When more than 200 students stood up to recite the Lord’s Prayer at their high school graduation last week in Russell Springs, Ky., they were rewarded with a standing ovation from the overflowing crowd of family and friends.
A prayer demonstration wasn’t on the program. But students had decided earlier in the day to organize a protest after a federal judge ordered school officials not to allow a scheduled prayer at the ceremony. The court ruling was in response to a lawsuit filed by a student challenging the school’s practice of annual graduation prayer delivered by the student chaplain.
Applause for the students continues to reverberate this week across the conservative Christian blogosphere. On the surface, the story has all the elements of a culture-war rallying cry: Courageous students stand up to “activist judge” in defense of “religious freedom and free speech.”
But take a closer look. What exactly were those students standing up for in Russell Springs? The right of the majority to impose a Christian prayer on the minority? And why did most of the audience cheer them on? To congratulate the kids for using prayer to score political points against a federal judge? To humiliate the student who brought the lawsuit?
Whatever the motives, most of the audience was clearly angry and frustrated by having its prayer taken away. For years, Russell County High School seniors have elected a “class chaplain” — currently Megan Chapman — who gives the prayer at graduation. This year a student (who tried to remain anonymous, but was reportedly booed at rehearsal) filed suit to stop the practice. After all, the U.S. Supreme Court has repeatedly declared school-sponsored prayers unconstitutional, even when delivered by a student.
When the seniors heard about the lawsuit, they attempted to cure the First Amendment problem by re-electing Chapman to give a “message,” ostensibly leaving it to her what the message would be. But the judge wasn’t impressed by the last-minute switch, perhaps seeing it as a fig leaf for keeping the prayer. The court canceled the prayer, setting the stage for the student protest.
It’s important to note (for all those school districts contemplating solutions involving “student-initiated” prayer) that the fix proposed by the Russell County seniors might have worked — but only if they had done it earlier, if they hadn’t tried to turn the chaplain into a messenger overnight, and hadn’t set it up to be a prayer. That’s because guidelines issued by the U.S. Department of Education in 2003 suggest that student speakers may be allowed to give religious or secular messages as long as the student speaker is selected on the basis of “genuinely neutral” criteria and retains “primary control” over the content of the presentation.
Not everyone agrees the DOE guidance accurately interprets current law. But even under those guidelines, neither Russell County school officials nor the senior class can create a process to ensure that a student graduation speaker offers a prayer.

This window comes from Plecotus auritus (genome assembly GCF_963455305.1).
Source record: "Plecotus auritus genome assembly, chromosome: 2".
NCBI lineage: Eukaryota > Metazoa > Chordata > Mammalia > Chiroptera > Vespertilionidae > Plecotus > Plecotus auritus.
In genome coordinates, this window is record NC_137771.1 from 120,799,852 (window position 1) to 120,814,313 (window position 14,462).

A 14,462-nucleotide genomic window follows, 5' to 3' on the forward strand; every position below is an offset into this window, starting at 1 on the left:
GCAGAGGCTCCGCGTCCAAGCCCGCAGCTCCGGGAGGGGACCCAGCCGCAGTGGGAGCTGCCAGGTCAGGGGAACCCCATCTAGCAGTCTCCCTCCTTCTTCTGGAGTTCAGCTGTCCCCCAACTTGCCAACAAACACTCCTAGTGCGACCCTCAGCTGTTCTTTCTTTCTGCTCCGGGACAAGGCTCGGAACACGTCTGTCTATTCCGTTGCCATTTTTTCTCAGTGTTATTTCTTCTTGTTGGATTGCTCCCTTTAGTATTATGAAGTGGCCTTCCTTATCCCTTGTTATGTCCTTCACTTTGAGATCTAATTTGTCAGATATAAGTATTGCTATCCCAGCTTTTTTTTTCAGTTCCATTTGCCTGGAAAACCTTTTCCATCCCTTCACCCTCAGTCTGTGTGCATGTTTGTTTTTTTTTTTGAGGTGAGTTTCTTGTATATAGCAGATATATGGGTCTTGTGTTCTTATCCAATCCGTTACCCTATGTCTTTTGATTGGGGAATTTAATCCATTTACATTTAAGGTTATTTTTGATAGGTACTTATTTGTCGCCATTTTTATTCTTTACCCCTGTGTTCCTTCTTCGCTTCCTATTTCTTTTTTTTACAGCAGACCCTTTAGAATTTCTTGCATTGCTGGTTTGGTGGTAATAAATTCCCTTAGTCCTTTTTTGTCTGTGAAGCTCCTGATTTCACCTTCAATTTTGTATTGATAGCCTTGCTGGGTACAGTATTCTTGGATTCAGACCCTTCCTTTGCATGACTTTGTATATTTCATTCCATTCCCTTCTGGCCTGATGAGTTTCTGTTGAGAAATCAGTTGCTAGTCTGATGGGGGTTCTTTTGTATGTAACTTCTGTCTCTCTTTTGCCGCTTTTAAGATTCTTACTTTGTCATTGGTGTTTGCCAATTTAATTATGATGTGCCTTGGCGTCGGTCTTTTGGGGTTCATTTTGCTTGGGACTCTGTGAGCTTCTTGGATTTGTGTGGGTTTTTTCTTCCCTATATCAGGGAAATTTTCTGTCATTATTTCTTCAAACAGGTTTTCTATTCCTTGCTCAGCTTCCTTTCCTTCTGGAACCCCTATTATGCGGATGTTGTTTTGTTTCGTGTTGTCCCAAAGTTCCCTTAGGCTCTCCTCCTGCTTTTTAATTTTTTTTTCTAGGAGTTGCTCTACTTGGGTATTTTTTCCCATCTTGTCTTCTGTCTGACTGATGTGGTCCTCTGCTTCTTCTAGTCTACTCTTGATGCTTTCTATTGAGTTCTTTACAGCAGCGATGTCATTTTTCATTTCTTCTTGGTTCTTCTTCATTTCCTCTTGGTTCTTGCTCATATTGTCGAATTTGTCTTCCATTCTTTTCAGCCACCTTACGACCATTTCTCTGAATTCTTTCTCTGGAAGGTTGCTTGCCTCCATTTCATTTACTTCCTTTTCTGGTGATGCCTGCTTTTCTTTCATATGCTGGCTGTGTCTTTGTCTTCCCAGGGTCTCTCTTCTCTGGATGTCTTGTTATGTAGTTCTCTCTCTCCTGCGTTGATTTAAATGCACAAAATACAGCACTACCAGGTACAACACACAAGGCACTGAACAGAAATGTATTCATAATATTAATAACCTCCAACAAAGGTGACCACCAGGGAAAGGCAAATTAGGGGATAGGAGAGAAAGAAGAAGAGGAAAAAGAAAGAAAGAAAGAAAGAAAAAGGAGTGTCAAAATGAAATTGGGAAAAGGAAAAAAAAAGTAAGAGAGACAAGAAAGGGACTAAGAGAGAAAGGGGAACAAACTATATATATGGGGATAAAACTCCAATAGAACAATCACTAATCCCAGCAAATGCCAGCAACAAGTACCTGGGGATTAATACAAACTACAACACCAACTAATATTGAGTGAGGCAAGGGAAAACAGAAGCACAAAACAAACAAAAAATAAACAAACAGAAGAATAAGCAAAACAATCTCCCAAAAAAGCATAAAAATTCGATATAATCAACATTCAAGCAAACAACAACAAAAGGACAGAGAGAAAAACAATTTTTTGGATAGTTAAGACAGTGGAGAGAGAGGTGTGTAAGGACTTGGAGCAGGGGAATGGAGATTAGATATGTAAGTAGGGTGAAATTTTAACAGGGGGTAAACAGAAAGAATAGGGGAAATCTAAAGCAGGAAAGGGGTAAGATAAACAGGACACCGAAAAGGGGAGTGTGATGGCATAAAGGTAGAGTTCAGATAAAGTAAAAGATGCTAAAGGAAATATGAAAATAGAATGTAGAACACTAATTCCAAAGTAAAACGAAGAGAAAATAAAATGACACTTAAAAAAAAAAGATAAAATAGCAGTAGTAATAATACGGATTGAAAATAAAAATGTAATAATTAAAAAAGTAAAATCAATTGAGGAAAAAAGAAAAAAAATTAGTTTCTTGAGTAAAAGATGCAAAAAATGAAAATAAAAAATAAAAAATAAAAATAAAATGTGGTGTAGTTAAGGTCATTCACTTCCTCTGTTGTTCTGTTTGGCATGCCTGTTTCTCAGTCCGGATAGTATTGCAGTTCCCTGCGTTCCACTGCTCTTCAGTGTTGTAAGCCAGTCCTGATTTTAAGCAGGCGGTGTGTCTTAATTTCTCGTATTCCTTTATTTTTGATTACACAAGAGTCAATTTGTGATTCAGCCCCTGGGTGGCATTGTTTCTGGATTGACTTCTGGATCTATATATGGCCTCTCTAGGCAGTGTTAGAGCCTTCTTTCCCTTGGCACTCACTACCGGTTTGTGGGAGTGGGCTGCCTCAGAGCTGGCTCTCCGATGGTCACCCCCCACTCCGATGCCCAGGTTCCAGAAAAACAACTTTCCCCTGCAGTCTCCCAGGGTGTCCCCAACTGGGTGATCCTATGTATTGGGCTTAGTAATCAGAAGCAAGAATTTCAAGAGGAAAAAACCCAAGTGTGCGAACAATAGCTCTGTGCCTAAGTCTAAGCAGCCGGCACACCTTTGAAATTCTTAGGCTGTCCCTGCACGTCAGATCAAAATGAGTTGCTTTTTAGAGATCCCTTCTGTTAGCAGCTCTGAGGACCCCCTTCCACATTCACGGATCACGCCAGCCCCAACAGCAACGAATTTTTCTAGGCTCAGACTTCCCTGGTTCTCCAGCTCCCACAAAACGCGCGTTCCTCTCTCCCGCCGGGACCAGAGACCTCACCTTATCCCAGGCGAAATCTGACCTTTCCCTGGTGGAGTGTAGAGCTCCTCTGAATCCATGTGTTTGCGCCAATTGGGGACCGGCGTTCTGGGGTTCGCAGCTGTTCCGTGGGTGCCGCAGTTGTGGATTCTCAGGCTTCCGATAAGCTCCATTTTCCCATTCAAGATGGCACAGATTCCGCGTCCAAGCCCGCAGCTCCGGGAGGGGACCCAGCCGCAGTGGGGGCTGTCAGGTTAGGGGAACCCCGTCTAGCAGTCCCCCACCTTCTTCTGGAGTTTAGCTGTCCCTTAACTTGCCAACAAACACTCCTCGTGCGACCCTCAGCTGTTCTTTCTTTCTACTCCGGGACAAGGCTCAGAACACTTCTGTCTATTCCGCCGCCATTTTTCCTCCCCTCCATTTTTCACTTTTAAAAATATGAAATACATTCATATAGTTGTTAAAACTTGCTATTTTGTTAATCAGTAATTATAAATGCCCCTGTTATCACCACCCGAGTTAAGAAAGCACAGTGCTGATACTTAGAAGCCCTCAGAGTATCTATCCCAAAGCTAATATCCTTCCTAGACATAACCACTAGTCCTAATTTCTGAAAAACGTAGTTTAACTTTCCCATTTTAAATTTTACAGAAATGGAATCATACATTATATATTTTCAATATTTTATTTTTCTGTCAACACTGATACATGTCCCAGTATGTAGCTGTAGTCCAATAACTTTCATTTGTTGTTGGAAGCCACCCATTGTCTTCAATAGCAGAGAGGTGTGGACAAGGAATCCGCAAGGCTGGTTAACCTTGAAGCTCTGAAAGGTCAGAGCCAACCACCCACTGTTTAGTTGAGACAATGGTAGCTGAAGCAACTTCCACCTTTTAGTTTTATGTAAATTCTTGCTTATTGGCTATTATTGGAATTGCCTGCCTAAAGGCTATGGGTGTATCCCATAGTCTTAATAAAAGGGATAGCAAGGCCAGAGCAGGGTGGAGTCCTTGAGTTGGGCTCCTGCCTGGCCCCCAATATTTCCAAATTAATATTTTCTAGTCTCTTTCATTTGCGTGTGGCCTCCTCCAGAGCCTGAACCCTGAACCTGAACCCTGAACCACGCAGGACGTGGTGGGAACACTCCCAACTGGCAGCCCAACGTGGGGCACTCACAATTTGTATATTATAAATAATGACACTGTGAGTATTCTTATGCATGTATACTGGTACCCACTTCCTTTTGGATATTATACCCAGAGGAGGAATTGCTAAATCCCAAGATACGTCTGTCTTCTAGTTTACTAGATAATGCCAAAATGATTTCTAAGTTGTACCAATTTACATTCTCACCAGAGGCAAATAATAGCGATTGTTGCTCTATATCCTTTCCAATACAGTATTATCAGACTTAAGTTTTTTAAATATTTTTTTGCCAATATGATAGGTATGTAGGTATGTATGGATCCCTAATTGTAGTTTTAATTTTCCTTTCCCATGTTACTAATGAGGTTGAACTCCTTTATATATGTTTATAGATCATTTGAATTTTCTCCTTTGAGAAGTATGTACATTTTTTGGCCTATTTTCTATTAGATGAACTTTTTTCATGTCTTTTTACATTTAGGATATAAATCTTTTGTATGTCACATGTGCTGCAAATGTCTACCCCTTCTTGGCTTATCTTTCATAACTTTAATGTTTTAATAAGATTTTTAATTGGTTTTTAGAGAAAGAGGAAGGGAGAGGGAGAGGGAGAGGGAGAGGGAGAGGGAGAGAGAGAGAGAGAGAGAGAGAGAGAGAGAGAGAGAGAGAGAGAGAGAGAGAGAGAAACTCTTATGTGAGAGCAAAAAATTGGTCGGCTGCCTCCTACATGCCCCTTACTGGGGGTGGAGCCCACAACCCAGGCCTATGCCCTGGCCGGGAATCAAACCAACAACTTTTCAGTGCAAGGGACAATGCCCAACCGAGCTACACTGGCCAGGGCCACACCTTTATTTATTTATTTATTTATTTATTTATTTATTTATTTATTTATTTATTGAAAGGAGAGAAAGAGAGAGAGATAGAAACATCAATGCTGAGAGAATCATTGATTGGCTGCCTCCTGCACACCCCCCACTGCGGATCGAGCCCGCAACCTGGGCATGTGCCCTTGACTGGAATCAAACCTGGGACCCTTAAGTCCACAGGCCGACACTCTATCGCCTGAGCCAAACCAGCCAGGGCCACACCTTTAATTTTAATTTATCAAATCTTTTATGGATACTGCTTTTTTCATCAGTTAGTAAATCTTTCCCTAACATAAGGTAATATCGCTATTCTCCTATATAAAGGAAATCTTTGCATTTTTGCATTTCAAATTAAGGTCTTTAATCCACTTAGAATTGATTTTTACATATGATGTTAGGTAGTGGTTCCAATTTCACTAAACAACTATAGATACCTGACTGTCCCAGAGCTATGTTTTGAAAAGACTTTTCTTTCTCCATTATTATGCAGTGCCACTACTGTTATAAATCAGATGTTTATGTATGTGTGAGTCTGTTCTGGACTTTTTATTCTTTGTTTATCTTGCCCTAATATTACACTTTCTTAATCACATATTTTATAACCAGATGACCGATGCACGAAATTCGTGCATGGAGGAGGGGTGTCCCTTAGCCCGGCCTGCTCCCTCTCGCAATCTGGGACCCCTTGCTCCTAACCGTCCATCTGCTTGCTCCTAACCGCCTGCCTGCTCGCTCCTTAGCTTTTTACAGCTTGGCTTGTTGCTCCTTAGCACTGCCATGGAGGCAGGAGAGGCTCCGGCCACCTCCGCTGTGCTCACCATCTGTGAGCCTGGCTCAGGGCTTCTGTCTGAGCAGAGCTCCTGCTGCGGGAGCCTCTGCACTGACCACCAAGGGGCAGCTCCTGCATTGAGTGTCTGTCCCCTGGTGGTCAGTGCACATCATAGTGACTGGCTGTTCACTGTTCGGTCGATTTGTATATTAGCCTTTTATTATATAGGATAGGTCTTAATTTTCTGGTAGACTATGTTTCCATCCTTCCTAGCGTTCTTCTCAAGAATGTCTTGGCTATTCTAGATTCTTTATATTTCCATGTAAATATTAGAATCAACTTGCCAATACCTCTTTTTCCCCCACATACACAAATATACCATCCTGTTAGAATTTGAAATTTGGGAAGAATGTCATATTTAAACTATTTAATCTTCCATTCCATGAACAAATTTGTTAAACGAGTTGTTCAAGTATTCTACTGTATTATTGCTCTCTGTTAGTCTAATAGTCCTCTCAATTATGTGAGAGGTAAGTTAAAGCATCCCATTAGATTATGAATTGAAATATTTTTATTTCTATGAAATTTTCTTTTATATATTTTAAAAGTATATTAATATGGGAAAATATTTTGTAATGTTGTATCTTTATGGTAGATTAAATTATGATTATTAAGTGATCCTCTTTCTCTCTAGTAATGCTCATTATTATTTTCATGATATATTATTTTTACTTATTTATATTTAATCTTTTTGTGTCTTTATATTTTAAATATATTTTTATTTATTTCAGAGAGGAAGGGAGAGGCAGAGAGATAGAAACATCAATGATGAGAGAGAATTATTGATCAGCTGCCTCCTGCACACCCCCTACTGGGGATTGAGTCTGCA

If proponents of graduation prayer in Russell Springs were willing to look at other options, there are legal and fair ways for religious people to acknowledge God during graduation festivities: A moment of silence gives everyone an opportunity to pray (or not) without having to participate in someone else’s prayer. A community-organized baccalaureate that is voluntarily attended allows people to worship and pray in any way they choose and as much as they like. Both solutions accommodate the majority while protecting the minority.
For some people, however, it’s all or nothing. They see graduation prayer as a symbolic act that proclaims who we are as a nation. In other words, the conflict isn’t really about “free speech” or even a 60-second prayer; it’s about who gets to define what kind of country we are.
What would happen if a Baptist family in Russell Springs were suddenly transported to, say, a school district in Dearborn, Mich., with a large population of Muslim Americans? How would they feel about an Islamic prayer at their child’s graduation? Or how about 200 Muslim students standing to recite the Quran during the ceremony?
Here’s the American reality: We’re all a religious minority somewhere in this country. How we treat people where we’re in the majority helps determine how we’ll be treated where we’re in the minority.
It would appear that for most students and parents in Russell Springs, silent prayer is not enough. A baccalaureate with sermons and prayers is not enough. Even the fact that Megan Chapman expressed her religious views in her graduation speech (which she did) is not enough. Apparently, only by giving the majority the “right” to impose prayer (their prayer) on everyone else will these students and parents be satisfied.
Fortunately, there is no such right. The First Amendment protects us from the tyranny of the majority — at least as long as we have judges with the courage to stand up for religious freedom.
Charles C. Haynes is senior scholar at the First Amendment Center, 1101 Wilson Blvd., Arlington, Va. E-mail: email@example.com.